A Spoonful of Crap

Cape fear: The nannies collectively vow to act as stereotypically English as possible

You don't need to have seen Temptation Island or The Littlest Groom to know that Fox's reality show offerings are usually about as kid-friendly as nicotine lollies. While the other networks attempt to woo families with sanitized treacle, Fox has historically churned out belly-bumping sleaze at an admirable clip. Used to be if you turned on a reality show on Fox, you were guaranteed a glimpse of horny singles (Love Cruise), graphic invasive surgery (The Swan), or, at the very least, Paris Hilton (The Simple Life). Which is why Fox's latest hit reality series, Nanny 911, seems so out of place. It's like finding a diaper floating in your 10-person Jacuzzi.

In its premise, Nanny 911 is a near carbon copy of ABC's similarly popular Supernanny: Married couples with obnoxious children--and by "obnoxious" I mean hitting, spitting, near-feral urchins--call upon a British nanny to help repair their households and discipline their spawn. (Interesting demographic note: Most of the applicants seem to be red staters with a gruff, sexist dad, a fragile stay-at-home mom, and at least four kids. Who knew the "family values" crowd could be so inept at nesting? Pardon me while I point with a joint and laugh my lefty head off.)

Perhaps the most baffling aspect of the show is its heavy reliance on America's enduring affection for Mary Poppins. Check out this statement from the official Nanny 911 website: "This new, family-oriented, unscripted series follows an experienced Head Nanny and her team of 'specialist nannies,' who know that is takes more than a spoonful of sugar [italics mine] to get unruly tykes in line." I never imagined a cornball fantasy flick from 1964 would be taken so literally by the inept parents of today. What's next, a Bedknobs and Broomsticks reality series that launches incurable brats into space?

Anyway, since the nannies are British and therefore have mad skillz on the Poppins tip, little Billy Bob and Freedom Sue are always magically tamed by the end of the hour. Peace prevails and the grateful parents shower "Nanny Stella," "Nanny Deb," or "Nanny Yvonne" with heavily edited praise. (I'm a Deb girl myself: Her sleek chignon and tart severity have probably unearthed latent S&M fantasies in many casual viewers.) Of course, even the most gifted child-whisperer couldn't mend a family within days, but Fox would obviously like us to believe that the Brits heal all wounds. Hell, with the right nanny present, carousel horses can come to life and canter through magical meadows! It's a jolly holiday on Fox!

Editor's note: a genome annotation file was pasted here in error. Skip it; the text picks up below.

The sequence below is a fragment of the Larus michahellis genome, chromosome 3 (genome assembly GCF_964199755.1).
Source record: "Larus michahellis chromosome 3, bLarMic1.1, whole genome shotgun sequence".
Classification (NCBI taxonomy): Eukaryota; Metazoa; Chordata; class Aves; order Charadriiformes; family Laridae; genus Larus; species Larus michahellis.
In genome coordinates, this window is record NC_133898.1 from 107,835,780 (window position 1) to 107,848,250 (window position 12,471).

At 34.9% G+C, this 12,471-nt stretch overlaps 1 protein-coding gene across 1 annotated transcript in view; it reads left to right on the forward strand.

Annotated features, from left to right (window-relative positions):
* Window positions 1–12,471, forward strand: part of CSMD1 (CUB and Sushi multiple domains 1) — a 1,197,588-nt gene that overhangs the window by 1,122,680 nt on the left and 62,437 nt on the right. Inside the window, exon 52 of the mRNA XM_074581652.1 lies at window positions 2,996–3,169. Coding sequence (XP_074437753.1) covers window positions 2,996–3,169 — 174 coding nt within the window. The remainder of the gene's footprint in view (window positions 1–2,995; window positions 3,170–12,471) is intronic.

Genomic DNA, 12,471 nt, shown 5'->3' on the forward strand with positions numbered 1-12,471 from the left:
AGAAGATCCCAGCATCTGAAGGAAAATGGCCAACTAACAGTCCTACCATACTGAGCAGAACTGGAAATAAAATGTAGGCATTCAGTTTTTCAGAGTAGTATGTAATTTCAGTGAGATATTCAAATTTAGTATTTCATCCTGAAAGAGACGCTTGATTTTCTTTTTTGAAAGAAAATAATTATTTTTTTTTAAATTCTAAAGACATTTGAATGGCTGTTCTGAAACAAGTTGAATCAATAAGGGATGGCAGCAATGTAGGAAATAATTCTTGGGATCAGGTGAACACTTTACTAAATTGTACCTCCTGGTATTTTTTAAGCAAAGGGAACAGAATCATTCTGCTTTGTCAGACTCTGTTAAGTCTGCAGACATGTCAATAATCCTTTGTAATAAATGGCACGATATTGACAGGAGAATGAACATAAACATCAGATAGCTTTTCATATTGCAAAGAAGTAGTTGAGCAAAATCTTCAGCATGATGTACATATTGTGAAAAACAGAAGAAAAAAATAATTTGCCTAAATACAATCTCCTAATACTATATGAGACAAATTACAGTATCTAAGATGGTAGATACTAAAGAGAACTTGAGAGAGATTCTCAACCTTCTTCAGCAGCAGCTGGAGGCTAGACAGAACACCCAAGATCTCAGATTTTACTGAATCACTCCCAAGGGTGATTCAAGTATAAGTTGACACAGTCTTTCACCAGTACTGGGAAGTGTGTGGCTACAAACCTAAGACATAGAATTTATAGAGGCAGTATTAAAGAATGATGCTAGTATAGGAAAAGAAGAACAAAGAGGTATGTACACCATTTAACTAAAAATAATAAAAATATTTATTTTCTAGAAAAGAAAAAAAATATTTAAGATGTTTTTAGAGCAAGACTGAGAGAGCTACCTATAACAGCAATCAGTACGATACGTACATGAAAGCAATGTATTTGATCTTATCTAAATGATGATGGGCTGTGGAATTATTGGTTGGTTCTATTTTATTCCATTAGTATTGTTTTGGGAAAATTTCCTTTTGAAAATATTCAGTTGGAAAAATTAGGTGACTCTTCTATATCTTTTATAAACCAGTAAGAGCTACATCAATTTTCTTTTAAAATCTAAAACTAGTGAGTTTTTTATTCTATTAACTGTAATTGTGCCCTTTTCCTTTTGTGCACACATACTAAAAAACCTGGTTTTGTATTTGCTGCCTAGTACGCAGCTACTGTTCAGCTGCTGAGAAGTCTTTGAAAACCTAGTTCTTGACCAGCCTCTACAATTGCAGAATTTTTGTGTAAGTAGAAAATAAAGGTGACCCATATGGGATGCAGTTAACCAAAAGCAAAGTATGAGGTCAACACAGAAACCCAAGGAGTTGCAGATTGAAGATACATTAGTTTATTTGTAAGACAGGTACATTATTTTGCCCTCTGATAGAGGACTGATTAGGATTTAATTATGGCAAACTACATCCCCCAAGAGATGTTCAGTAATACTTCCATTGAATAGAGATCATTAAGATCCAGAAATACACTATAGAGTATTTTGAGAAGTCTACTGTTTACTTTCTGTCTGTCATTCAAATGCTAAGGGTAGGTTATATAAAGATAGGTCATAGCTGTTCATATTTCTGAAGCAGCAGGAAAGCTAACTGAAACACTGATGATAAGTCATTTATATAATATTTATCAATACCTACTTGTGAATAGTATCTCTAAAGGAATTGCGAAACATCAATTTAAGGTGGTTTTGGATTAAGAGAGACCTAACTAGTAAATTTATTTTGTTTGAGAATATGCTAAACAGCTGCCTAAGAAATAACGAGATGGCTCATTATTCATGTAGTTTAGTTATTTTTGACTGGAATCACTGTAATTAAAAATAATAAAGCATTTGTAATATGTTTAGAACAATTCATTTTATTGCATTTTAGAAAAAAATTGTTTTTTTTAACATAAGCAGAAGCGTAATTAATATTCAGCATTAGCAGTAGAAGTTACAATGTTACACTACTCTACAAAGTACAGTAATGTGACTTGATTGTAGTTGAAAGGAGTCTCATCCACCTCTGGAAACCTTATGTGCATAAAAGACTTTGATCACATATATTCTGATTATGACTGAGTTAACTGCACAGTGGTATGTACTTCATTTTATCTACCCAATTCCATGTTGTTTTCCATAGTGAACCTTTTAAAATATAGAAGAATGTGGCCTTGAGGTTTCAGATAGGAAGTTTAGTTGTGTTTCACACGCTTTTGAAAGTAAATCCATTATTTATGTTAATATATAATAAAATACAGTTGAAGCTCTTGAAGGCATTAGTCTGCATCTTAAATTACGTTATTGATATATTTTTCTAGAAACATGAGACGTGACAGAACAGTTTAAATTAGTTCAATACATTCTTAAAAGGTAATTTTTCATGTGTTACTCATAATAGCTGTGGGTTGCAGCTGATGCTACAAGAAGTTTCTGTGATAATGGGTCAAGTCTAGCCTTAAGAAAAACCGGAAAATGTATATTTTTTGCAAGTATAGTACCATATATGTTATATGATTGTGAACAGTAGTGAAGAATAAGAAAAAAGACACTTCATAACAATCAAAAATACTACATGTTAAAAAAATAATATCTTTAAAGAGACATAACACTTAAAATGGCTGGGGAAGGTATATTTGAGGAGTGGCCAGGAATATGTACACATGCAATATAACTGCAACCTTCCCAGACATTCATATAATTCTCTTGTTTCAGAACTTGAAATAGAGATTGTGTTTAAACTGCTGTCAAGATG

The whole thing seems like a disgustingly wholesome concept, right? Have no fear: Fox, bless their hearts, have managed to find a sleazy lining in this billowy cloud of a premise. A recent episode featuring the King family revealed that the brood's problems lay not with the unruly King children but with their bickering parents. Fox responded by creating a quick spinoff episode called Marriage 911, in which Chris and Laura King received counseling from (you guessed it) a British marriage counselor. "Mr. Marriage," a fey Clockwork Orange-type droogie in a porkpie hat was dispatched to the Kings' house to encourage them to stop insulting each other in front of the kids. Suddenly Fox's promise of "family-oriented" went straight out the window, as Chris and Laura called each other "asshole," "bitch," and other choice epithets with nary a courtesy bleep from the censors. There's the Fox we know and love!

Of course, by episode's end, Chris and Laura King were sharing a bottle of cheap champers at sunset, cooing over how foolish they were for accusing each other of being a bastard and a fat pig, respectively. Did "Mr. Marriage" really work some rare brand of English magic, or was his presence merely a convenient placebo for an ailing marriage? Do viewers even care?

Probably not. The cult surrounding Extreme Makeover: Home Edition and both nanny shows reveals that Band-Aid solutions to domestic issues get boffo ratings these days. Viewers crave the catharsis of a tidy conclusion, the reassurance that even two people who have spawned monsters--and despise each other--can find happiness under the wing of the right team of professionals.

In fact, it looks like Nanny 911 is taking a cue from Home Edition by targeting especially needy families in the future. This week's "very special episode" of Nanny features a woman and her quadriplegic husband who have adopted 32(!) special-needs children. Apparently it's not enough for TV families to struggle with routine issues; X-treme Misfortune (sponsored by Puffs) is now the norm on prime time.

People take this stuff very seriously, as evidenced by the official Nanny 911 message board on Fox's website, where posters discuss the Nannies as if they were rock stars and air grievances about their own families. Everyone expresses a profound need to be "fixed." When even Fox has jumped on the feel-good bandwagon, prime time has officially become a symbolic plea from Middle America: Save us from ourselves.

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